After returning from his second trip to the disabled list this season, Reds right-hander Johnny Cueto knew recovering mentally from a strained right shoulder would be his biggest challenge.
In the first inning on Sunday afternoon, Cueto admitted to being tentative. But after his shoulder felt no ill-effects in the first, it was smooth sailing for Cincinnati's ace.
Cueto, who was reinstated from the DL prior to the game, gave up just one run on five hits over six innings, and Jay Bruce hit a solo home run, lifting Cincinnati to a 5-1 victory over the Milwaukee Brewers before 39,088 fans Sunday afternoon at Great American Ball Park.
"I won't say we were holding our breath, but it was great to see him back," said Bruce of Cueto. "He's such a huge part of this team. I'm glad everything went well."
With the victory, Cincinnati improved to 42-28, its best record through 70 games since 1995.
Carlos Gomez hit his 12th home run for the Brewers in the first inning. But that was all the offense Milwaukee could muster against Cueto (4-0).
After retiring the first two batters he faced, Cueto's first pitch to Gomez was hit in the left-field seats, putting the Brewers ahead, 1-0. Jonathan Lucroy followed with a double before Cueto got Logan Schafer to fly out to right.
"In the first inning, I was thinking too much," Cueto said, through an interpreter. "I was making sure nothing would happen. I came back with a different mentality after that."
Cincinnati tied the score 1-1 in the second when Xavier Paul scored from third on a perfectly executed suicide squeeze bunt by Cueto. The run, precipitated by Rickie Weeks' throwing error, was unearned for Brewers starter Wily Peralta.
Cueto said his biggest concern on the squeeze play was getting hit by the pitch. "I just closed my eyes (on the bunt)," he said, smiling.
In the fourth, Zack Cozart doubled and scored on a groundout to put the Reds ahead.
Bruce followed with his 12th home run, a 469-foot blast on a 3-0 pitch from Peralta, to make the score 3-1.
Cueto allowed just two hits over the next four innings. After a 1-2-3 fourth, his pitch count was just 57, which put Reds manager Dusty Baker at ease.
"I never worry about Johnny Cueto out there," Baker said. "Today, I just wanted to make sure his arm was OK."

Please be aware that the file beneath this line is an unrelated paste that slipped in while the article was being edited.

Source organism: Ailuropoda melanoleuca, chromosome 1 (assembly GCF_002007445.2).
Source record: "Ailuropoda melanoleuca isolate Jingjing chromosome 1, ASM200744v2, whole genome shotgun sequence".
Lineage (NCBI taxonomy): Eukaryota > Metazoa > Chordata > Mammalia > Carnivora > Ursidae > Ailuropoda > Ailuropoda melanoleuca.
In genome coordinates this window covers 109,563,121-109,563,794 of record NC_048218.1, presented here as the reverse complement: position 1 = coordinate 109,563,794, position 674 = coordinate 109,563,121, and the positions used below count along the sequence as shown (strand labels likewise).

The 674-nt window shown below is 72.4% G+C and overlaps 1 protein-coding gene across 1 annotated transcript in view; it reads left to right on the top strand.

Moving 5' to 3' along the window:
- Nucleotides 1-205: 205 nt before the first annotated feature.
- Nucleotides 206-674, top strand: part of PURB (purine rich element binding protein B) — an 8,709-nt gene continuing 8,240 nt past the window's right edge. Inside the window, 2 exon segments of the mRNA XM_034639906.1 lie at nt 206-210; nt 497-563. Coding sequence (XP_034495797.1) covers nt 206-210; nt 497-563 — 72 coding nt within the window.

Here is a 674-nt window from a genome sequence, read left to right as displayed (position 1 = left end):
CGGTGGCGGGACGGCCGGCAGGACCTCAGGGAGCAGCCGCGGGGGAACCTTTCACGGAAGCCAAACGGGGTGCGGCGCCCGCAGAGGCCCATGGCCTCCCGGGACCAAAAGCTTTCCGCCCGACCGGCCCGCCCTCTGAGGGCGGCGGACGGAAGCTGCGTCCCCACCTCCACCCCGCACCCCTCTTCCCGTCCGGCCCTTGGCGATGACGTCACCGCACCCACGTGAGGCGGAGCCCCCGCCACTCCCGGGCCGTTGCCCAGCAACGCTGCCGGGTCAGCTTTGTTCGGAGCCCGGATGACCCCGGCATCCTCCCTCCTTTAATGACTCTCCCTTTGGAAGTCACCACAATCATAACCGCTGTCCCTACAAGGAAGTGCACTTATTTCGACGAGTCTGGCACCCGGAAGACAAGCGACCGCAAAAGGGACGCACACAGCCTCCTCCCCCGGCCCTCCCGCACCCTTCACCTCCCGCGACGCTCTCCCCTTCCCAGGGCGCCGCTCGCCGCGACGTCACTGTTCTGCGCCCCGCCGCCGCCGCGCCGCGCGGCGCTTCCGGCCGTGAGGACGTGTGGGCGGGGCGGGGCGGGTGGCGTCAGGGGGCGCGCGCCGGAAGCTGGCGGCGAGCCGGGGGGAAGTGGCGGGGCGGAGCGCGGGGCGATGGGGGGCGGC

Lucroy said Cueto didn't look like a guy who'd just returned from a second stint on the DL. "He threw pretty well for them," Lucroy said. "He was mixing up his pitches really well."
Peralta (4-8) needed 77 pitches to get through four innings. He got a much needed 1-2-3 inning in the fifth, but exited after 5 1/3 innings, having allowed five runs (four earned) on seven hits.
Donald Lutz's pinch two-run single off Michael Gonzalez increased Cincinnati's lead to 5-1 in the sixth. It was Lutz's first hit since June 4.
"It was a big confidence boost for me," Lutz said. "Things have been rough lately."
Milwaukee had runners on first and third in the seventh, but Alfredo Simon fanned Nori Aoki to end the inning.
Simon earned his first save of the season by pitching three shutout innings in relief.
"Offensively, we didn't do much," said Brewers manager Ron Roenicke. "Cueto's a great pitcher. We didn't have many opportunities against him."
NOTES: Prior to Sunday's game, the Reds reinstated Cueto from the 15-day disabled list and optioned RHP Pedro Villarreal to Triple-A Louisville. Cueto had been on the DL since June 5. He also was on the DL from April 15 to May 19 with a strained right lat muscle. ... Brewers RHP Alfredo Figaro was named Tuesday's starting pitcher for the opener of a three-game series in Houston. ... Cincinnati is 10 games into a stretch of 17 straight games without a day off. ... 3B Aramis Ramirez will be the Brewers' designated hitter for at least two games during the three-game interleague series at Houston. ... Milwaukee's streak of six straight quality starts ended. ... The Reds now have won 10 of their past 12 games against the Brewers at Great American Ball Park. ... Gomez hit his first home run on the road since April 27. ... Simon recorded the Reds' first three-inning save since Micah Owings on Sept. 1, 2009, vs. Pittsburgh.